The Problems of Perl: The Future of Bugzilla

Teemu Mannermaa wicked at
Thu May 3 11:47:27 UTC 2007

On 03.05.2007 03:30, Max Kanat-Alexander wrote:
>   * Reviewing Perl code takes much longer than reviewing other
> languages.

At least for me, that's not true. If I would suddenly get a PHP, Python 
or even, sick, a Ruby review request it would probably take up to 1 year 
to get into speed. Why? Because I would have to learn the language 
first. Just like I had to learn Perl back when I was starting to use 

Besides, for my review most time goes into looking that the code 
actually does what it's supposed to do. I do this by testing changed 
features and not just by looking at the code. Only small fraction of 
time goes into making sure our style guide rules are met. Usually this 
can be done by comparing the look of the code to surrounding code. Rest 
is done with automated tests.

If anything, we should extend these automated tests to catch more things 
we want to enforce.

> each reviewer must enforce very strict code guidlines on each coder, or
> must learn each coder's coding style. In the interest of consistency,
> we usually pick the former. This takes more reviewer time. It's also
> frustrating for contributors who are used to writing in a particular
> fashion.

This could be why patches from known contributors seems to be more easy 
to review and accept. Or maybe they just don't know yet what objects, 
utility subroutines, filters and other ready-made items we already have 
and tend to "reinvent the wheel". If it's the latter then I don't think 
switching language helps at all. You have to learn these things for each 
project no matter what language they are written in.

I don't know what patch writers think about our rules. For me that's not 
a problem as I don't know any other way. :) Besides, I thought they are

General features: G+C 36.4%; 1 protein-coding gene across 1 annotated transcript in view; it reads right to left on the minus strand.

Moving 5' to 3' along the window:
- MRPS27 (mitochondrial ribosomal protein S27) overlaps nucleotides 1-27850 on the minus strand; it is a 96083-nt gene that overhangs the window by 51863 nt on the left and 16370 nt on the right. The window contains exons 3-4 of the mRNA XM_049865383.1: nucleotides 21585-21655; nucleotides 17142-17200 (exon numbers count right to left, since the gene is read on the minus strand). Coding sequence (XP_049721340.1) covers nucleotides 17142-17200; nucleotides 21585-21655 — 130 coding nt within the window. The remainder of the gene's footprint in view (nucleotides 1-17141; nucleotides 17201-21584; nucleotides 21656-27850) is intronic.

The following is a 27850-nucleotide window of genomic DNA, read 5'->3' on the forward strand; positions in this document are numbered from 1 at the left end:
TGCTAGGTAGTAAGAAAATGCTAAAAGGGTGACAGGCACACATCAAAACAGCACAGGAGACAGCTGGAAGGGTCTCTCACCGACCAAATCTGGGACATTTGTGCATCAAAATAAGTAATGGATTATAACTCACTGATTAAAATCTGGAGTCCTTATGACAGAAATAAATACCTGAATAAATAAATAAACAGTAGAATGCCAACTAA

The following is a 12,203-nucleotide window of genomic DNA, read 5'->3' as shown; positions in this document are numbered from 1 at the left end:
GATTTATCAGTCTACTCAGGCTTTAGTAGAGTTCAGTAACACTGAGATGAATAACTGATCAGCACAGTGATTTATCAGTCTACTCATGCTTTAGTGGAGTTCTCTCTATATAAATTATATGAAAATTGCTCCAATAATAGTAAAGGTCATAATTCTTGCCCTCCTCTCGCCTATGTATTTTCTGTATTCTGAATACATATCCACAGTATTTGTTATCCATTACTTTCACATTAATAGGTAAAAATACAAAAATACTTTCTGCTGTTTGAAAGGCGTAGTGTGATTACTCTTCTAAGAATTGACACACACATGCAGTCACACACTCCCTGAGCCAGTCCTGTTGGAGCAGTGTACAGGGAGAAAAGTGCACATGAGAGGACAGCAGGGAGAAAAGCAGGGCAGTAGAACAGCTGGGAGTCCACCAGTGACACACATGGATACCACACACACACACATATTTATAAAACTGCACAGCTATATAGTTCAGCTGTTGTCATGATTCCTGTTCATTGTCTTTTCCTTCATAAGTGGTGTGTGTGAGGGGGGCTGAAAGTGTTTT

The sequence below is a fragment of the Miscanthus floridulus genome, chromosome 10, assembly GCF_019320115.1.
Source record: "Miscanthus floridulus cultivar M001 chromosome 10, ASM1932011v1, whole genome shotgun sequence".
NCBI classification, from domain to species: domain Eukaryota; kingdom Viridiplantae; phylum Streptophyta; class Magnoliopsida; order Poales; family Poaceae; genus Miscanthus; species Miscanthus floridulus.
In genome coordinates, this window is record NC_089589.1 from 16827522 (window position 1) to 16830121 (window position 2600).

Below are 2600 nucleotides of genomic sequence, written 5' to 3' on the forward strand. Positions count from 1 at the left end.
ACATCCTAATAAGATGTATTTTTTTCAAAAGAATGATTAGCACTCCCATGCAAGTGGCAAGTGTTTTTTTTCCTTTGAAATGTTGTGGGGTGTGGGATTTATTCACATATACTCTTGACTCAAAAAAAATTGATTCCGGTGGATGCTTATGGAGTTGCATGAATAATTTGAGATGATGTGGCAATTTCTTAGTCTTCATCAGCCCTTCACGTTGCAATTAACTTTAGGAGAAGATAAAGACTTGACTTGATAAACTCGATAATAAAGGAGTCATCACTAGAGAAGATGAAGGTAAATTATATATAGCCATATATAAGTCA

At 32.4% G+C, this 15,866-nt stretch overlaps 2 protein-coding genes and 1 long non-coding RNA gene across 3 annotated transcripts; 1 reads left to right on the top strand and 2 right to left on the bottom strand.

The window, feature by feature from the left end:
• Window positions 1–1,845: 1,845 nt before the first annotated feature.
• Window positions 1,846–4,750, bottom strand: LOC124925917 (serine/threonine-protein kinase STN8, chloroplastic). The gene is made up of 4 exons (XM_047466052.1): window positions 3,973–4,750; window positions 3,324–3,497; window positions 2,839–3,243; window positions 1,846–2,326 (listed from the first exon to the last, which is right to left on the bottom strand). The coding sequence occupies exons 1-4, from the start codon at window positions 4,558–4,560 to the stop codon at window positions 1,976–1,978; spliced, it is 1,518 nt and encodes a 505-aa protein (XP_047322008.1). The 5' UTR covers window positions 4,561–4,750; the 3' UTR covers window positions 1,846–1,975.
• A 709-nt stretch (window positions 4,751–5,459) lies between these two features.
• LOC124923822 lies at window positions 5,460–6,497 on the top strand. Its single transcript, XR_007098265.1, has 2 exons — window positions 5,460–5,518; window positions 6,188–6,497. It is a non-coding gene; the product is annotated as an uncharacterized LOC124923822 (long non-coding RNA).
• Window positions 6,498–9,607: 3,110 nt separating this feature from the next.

based on globally accepted Style Guide of Perl.

>     o It's very easy to make Perl code hard to read. It uses strange
> variables like $_. It relies heavily on complex regular expressions. I

True, but I don't think we have used much those strange variables. Isn't 
there supposed to be way to write Perl without using them?

> don't think anybody would argue that Perl *encourages* readability.

Sure, it can have nasty structures that you have never seen before. You 
can't read a language that you don't know. This applies to every language.

>   * Without some experience, it can be difficult to read Perl's
> compiler error messages and actually then determine what's wrong.

I don't think any error message makes any sense if you don't know how 
things work.

> has RubyGems, which are even easier to install than CPAN modules. PHP
> has PEAR, which is also very nice.

Big question for me is not how easy they are to install myself but 
rather if there are packages available for them in my platform. Okay, 
having RPMs makes them very easy to install but it also gets me security 
updates. I don't want to follow each and every module myself to know 
when they have a security update out there that I need to install.
Teemu Mannermaa
System Specialist

"Anything is possible. It's all about probabilities."

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